And it came to pass in those days that a decree went out from Caesar Bush that all the land should be registered. This census first took place while Greg Nickels was King of Seattle. So all went up to be registered, everyone to his own city, but not those who did not have homes (because Caesar Bush had made new rules that did not allow them to be counted). At this time, Joseph went up from Puyallup into Belltown in Seattle, where he had stayed before, but discovered that their friends who had lived there in a low rent apartment had moved and the apartments replaced with a luxury condo project. Joseph’s betrothed wife, Mary, who was with child, had no prenatal care since Joseph had been laid off from his carpentry job (where his specialty cabinetry skills had been outsourced) and had lost their health insurance, as well as the home they had temporarily owned in Puyallup with the help of a sub-prime loan.
As they wandered between the cranes hovering above the new high-rise luxury condo towers, they looked in vain for an open shelter. But as Caesar Bush’s Program to End Homelessness had progressed, and fewer people met the new criteria of “homeless,” funding for shelters had been cut and shelters had been closed (even though more people were actually without a home).
Operation Nightwatch gave them a blanket but told them that the few remaining shelters were full. Joseph and Mary went to the Seattle Times, believing newspapers are supposed to “comfort the afflicted.” They had heard that editorialists and a learned woman at the newspaper had written something about the homeless camps. When they got to the newspaper, however, they learned that Nicole Brodeur had gone to Nordstrom’s to protest the loss of live music for shoppers. And the comfortable were comforted.
Onward they traveled until they reached a park where other men and women had gathered, and there they were welcomed and allowed to use a cave, where Mary had her baby. All the women and men offered their own blankets and scarves as swaddling cloths to keep the baby boy warm. Seeing this new life brought hope even in the darkest of nights. They called his name Jesus.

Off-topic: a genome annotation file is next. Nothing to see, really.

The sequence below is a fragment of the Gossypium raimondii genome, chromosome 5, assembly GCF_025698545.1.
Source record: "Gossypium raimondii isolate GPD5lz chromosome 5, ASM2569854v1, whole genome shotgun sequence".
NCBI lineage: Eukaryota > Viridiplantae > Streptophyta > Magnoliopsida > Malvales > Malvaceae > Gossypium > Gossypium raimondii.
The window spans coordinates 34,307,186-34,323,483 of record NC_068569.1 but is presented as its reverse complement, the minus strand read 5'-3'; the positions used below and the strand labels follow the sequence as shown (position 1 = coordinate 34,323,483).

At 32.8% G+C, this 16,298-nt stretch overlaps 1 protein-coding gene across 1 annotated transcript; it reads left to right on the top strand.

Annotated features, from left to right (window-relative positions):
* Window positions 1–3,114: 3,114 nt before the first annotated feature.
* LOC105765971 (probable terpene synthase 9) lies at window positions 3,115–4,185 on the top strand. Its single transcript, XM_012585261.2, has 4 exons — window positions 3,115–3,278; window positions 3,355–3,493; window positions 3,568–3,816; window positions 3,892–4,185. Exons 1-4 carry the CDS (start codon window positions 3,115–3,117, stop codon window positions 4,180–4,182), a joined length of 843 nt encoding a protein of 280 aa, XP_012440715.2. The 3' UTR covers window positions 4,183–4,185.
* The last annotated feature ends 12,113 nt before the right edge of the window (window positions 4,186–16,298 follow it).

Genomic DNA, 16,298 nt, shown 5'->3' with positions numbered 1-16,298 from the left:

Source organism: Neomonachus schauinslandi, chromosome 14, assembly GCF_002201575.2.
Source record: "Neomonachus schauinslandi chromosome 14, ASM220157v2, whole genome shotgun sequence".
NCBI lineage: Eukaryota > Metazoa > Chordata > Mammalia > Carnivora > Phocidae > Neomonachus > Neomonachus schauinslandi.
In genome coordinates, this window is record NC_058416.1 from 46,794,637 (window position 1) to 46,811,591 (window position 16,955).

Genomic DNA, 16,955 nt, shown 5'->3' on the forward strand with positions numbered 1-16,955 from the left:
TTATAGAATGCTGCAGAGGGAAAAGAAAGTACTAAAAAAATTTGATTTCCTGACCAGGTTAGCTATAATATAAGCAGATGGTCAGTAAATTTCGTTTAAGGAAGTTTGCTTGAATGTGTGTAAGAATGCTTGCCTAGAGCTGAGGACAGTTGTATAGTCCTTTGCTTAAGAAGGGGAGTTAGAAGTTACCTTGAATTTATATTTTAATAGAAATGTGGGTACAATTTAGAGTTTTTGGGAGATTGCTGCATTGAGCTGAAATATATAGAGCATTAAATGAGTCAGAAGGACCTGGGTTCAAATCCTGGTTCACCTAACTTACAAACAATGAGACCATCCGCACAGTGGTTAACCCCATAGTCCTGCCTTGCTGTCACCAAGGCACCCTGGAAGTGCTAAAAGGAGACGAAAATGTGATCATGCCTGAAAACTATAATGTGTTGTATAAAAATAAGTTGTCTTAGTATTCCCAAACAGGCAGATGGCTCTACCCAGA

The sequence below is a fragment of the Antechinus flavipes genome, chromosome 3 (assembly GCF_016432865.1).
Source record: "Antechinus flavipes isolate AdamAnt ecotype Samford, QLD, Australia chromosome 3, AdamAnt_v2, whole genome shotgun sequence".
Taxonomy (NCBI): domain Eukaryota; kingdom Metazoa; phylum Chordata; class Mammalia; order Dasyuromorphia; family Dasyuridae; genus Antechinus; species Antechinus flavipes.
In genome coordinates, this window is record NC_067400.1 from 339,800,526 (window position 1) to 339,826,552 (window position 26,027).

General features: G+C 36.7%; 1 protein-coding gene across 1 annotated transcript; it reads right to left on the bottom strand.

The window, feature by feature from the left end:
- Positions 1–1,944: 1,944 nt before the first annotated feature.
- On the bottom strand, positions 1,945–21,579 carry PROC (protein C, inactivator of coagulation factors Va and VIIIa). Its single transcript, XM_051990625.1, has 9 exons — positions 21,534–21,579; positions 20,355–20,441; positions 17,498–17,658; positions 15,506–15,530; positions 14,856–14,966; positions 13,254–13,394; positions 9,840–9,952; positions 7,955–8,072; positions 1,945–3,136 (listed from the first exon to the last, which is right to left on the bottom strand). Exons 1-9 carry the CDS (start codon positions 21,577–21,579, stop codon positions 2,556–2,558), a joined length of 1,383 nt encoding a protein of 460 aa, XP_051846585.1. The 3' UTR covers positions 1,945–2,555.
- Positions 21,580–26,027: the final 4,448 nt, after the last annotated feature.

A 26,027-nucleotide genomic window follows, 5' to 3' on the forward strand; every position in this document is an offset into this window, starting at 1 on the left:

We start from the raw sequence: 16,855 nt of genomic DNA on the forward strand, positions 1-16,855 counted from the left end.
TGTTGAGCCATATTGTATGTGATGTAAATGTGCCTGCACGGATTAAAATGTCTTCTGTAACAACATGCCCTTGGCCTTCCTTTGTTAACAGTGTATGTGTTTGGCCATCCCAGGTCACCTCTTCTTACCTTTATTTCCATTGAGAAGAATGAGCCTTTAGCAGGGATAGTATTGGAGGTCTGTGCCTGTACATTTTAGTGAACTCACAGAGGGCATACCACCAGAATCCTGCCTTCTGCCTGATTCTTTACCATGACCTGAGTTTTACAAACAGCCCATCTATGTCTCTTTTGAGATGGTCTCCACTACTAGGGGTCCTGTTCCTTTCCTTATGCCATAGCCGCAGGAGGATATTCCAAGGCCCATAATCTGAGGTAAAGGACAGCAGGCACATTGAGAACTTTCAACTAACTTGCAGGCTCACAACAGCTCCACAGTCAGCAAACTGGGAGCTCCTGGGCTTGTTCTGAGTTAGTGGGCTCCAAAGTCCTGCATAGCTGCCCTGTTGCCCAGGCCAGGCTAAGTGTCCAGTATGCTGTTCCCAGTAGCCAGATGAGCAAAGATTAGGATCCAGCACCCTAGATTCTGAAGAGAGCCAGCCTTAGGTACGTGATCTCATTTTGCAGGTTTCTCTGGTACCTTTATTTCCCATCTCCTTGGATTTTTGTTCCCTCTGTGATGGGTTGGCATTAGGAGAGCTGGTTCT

After Jesus was born in Seattle, in the days of Nickels the king, wise men from the east came, saying, “Where is he who is the newborn King, for we have seen his star in the east and have come to worship him?” When Nickels the king heard this, he was troubled, and all Seattle with him. He gathered all the chief politicians and scribes of the newspapers together, and enquired of them where the young King was to be born. When they told him a park in Seattle, he was troubled even more, for this was where the people lived who could not afford the “affordable housing” provided by the developers so they could build even higher luxury condo towers.
King Nickels sent the wise men to the park saying, “go and search carefully for the child, so I may come and worship him also.” When they heard the king, they departed and behold, the star, which they had seen in the east, went before them until it came and stood over the young child. When they came into the cave, they saw the young child with Mary his mother and fell down and worshiped him. Then they opened their treasures and presented gifts to him: children’s Tylenol, hand warmers for his parents, and a Starbucks gift card.
Then being divinely warned that they should not return to Nickels, they departed for their own country another way.
Now when they had departed, behold, an angel of the Lord appeared to Joseph in a dream, saying, “Arise, take the young child and his mother and flee; for King Nickels’ men seek to “sweep” the park, drive away the people and destroy their belongings”. When he arose, he took the young child and his mother, by night, and departed for…. where?
3 thoughts on “And It Came to Pass in Those Days…”
Just as I was feeling spiritually bereft this Christmas, I stumbled upon this brilliant piece of storytelling. Thanks, Susanne. Would love to post a link on my blog, http://invisible-homeless-kids.blogspot.com/
It must be San Francisco.